The EU has created a legislative framework for accessibility, including the Public Procurement Directive obliging authorities to buy accessible, the European Accessibility Act regulating accessibility requirements for a set list of products and services, and standards on Design for All and accessibility in new technologies. “We need accessible environments in combination with the AT appropriate for us and we need to make sure they are available and affordable”, Alejandro said. “Now is the moment in which we must influence the agenda of the EU to make sure that we keep investing in research in AT, and to make sure that the EU internal market also works for AT. All this can only happen effectively if we succeed in involving people with disabilities in this work.”
Luc de Witte followed Alejandro with two strong stories that show the incredible difference AT can make in the life of real people. He shared the experience with his nephew for which basic AT made it possible to interact with his environment and the story of a friend in Nepal who for whom a wheelchair made all the difference in moving around.
Luc is a medical doctor, but in his medical training he learned nothing about disability. Getting in touch with solutions that can help his patients or friends with disabilities was pure luck. “That’s a shame!”, he said. “And the situation is the same no matter if we talk about developed or developing countries.” A simple technology can have a huge impact, but people need to know about it!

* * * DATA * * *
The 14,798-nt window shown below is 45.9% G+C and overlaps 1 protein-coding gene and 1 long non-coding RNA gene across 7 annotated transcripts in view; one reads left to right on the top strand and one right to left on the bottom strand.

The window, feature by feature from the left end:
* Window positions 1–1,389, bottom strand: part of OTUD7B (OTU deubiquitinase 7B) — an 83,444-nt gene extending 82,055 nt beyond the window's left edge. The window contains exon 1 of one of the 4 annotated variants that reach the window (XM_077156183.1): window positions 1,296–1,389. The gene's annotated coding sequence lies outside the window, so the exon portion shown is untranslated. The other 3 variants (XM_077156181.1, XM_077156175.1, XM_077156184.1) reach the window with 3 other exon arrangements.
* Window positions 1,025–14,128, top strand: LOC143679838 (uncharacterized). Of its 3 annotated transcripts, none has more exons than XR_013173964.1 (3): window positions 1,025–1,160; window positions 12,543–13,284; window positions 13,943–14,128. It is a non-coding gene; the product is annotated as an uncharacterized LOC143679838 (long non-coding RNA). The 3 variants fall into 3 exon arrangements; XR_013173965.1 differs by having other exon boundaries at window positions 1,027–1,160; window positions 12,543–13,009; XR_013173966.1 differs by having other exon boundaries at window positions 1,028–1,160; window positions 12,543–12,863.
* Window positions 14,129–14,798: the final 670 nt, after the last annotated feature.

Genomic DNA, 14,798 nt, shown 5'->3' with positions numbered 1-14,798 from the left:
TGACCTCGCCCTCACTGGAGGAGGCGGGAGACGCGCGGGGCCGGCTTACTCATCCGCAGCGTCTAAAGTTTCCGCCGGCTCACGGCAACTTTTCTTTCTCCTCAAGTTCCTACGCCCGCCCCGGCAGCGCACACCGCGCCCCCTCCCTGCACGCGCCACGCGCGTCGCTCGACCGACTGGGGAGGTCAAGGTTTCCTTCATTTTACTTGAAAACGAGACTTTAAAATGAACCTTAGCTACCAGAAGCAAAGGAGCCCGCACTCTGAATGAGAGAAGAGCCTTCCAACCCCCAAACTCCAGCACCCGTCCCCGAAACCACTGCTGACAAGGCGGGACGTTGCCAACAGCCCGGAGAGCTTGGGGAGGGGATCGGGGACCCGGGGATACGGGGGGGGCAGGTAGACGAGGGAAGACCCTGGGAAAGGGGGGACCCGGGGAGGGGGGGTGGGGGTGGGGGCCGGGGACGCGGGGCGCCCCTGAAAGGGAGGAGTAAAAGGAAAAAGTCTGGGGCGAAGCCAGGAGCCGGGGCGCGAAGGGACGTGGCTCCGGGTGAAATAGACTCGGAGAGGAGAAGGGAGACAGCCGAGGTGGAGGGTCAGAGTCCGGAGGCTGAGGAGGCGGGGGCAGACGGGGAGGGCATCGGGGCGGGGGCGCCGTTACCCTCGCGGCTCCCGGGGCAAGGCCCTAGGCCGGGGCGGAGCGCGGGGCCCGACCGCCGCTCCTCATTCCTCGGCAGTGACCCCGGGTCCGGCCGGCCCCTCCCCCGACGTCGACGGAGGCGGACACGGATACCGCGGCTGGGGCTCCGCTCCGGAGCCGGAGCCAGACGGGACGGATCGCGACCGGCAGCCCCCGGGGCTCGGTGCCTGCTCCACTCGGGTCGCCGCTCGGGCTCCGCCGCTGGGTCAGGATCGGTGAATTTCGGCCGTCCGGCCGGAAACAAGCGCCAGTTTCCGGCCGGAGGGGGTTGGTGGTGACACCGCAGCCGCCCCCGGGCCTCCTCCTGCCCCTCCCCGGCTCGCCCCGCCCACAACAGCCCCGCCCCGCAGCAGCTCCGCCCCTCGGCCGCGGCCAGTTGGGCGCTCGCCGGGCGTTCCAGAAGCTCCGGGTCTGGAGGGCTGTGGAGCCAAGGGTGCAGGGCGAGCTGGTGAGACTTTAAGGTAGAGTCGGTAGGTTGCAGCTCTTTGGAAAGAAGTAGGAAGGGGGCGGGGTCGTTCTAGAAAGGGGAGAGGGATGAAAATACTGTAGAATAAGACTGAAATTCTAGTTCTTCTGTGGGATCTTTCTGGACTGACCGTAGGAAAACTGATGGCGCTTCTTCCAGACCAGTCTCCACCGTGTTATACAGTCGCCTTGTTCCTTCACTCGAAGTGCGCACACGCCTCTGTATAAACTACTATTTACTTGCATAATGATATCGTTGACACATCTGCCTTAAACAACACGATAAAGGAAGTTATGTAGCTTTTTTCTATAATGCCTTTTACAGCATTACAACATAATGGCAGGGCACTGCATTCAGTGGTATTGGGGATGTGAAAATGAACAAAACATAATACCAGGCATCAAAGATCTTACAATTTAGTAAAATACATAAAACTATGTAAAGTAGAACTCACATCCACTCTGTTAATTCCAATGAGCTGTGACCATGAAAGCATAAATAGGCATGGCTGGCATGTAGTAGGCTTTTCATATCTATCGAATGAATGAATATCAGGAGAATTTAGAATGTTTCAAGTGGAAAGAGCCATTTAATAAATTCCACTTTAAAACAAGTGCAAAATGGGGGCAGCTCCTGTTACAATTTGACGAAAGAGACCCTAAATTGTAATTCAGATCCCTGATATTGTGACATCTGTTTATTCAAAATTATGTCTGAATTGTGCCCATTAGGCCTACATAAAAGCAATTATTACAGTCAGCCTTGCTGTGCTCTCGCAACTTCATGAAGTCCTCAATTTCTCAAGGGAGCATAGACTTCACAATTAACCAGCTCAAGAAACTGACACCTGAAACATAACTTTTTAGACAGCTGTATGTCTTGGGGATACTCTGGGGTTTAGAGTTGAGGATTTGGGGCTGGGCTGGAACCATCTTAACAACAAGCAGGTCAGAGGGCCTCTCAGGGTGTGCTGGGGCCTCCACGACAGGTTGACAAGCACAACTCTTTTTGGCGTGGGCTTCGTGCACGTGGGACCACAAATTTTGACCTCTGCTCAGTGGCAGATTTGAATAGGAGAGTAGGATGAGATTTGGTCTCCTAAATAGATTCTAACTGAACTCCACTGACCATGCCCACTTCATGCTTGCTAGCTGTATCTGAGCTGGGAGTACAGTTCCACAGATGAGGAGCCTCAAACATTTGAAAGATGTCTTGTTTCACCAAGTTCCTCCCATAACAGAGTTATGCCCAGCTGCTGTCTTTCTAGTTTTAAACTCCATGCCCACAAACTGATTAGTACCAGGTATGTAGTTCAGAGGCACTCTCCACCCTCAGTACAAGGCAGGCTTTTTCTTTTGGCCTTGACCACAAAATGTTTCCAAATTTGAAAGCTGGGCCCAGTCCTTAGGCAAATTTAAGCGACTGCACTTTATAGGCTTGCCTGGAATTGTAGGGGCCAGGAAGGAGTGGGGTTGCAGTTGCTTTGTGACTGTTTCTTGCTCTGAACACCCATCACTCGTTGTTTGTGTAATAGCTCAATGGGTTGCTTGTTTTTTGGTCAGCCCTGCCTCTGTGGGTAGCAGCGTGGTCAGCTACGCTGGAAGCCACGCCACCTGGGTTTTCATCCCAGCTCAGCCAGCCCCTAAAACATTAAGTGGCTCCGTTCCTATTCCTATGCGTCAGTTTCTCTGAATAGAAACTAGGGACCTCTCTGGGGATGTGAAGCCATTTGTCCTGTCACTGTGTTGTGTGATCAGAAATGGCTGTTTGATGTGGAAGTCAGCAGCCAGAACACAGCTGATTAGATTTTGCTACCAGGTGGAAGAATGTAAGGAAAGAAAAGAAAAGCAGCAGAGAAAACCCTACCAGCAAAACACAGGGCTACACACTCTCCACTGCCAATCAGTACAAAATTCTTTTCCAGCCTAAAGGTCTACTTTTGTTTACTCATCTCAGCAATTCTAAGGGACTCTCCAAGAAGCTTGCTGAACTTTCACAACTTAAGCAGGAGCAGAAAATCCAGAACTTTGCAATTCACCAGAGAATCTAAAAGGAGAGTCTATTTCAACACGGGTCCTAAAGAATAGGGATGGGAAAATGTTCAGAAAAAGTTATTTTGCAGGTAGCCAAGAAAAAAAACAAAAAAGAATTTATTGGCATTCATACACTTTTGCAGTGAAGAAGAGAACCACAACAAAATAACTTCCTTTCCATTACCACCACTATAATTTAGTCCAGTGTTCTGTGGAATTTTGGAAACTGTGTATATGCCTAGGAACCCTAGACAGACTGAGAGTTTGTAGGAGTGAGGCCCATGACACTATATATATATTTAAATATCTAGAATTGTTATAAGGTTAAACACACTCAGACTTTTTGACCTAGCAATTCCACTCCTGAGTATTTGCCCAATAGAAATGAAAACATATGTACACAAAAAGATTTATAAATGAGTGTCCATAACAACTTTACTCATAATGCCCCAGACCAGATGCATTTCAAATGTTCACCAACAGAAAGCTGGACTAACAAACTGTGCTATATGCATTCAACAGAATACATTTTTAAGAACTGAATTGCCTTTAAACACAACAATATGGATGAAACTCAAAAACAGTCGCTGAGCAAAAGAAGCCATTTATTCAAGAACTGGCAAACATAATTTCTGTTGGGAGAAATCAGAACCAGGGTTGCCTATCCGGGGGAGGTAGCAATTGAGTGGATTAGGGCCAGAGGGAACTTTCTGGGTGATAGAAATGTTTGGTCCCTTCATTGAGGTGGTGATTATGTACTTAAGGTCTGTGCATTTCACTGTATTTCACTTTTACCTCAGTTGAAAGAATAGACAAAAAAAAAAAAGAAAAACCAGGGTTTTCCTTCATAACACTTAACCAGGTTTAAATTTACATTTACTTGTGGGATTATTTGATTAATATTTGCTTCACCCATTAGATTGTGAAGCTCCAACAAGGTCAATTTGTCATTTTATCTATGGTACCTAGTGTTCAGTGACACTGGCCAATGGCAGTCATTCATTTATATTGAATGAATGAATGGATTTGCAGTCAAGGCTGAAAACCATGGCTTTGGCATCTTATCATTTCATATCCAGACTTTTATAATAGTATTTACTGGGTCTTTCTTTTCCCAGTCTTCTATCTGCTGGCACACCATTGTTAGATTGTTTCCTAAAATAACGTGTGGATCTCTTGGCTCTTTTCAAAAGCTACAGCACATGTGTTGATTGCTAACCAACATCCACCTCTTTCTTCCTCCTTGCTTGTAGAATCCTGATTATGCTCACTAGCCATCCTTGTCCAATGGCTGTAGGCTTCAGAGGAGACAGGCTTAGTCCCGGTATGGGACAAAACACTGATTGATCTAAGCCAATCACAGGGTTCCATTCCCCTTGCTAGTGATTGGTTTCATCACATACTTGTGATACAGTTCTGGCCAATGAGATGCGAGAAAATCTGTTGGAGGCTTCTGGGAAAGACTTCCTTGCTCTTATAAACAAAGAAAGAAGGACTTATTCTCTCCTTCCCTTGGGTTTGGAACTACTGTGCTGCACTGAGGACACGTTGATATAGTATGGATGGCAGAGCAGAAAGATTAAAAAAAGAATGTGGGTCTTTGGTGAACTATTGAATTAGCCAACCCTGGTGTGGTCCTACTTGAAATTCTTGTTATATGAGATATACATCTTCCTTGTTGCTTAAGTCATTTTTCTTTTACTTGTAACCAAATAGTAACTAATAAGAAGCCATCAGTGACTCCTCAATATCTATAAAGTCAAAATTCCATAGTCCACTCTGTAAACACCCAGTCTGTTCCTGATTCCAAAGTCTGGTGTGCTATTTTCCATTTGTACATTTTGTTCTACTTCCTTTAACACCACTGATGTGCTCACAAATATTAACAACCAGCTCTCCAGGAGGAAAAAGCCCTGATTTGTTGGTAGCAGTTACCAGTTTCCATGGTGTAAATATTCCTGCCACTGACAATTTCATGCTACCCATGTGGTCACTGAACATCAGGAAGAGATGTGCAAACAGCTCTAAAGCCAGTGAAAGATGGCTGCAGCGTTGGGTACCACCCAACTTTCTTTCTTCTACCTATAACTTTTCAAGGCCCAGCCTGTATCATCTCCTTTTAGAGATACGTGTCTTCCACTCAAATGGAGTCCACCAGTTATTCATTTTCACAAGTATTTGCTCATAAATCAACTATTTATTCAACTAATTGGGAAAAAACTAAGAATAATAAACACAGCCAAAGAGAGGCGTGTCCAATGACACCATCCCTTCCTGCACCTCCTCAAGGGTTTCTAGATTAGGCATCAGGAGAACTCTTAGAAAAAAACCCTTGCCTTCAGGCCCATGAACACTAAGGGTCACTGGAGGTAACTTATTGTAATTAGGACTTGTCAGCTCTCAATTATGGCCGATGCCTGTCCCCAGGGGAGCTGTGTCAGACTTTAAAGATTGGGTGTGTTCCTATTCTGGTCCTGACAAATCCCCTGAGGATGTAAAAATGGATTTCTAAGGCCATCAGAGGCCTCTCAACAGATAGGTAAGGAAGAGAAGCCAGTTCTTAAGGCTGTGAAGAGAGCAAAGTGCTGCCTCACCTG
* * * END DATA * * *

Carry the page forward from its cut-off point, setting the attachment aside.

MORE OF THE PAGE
Why bother, some might ask. Well, from just a human rights perspective it is not acceptable that people who have bad luck don’t get to have the chance to develop their potential. It is everybody’s responsibility to contribute to everyone getting equal opportunities – this includes provision with AT.
But again, the key issue is to get the existing solutions to the people. It is today easier to get a million euro in funding for some fancy AI project than to get 10,000 euro to make sure a technology gets to the people who need it. “Would it not be a nice rule to implement for all these many funded projects that at least as much money needs to be invested in getting the solution in the hands of people,” Luc suggested. He also underlined that the role of organizations like AAATE is extremely important in connecting all relevant stakeholders and create effective change on the ground.
Katerina Mavrou from the European University of Cyprus then introduced the panel on “Implementing a rights-based approach in Assistive Technology”.
It started with a keynote by Giampiero Griffo from the Italian National observatory on the conditions of persons with disabilities. He emphasized the change in paradigm that the UNCPRD had brought by changing the approach to disability from a medical model to a human rights model. “It’s not about my condition, but about the environment and the societal attitude, whether I am excluded or included,” Giampiero underlined. The UNCRPD does not focus on a person’s condition but on the participation of the person in all aspects of society. The goal is to mainstream accessibility and this is also incorporated in the UN’s sustainable development goals: no one is to be left behind.
“Our job at international level is to empower, to habilitate people with disabilities to live with their condition, support capability and participation in different parts of life and ensure independent living,” Giampiero said.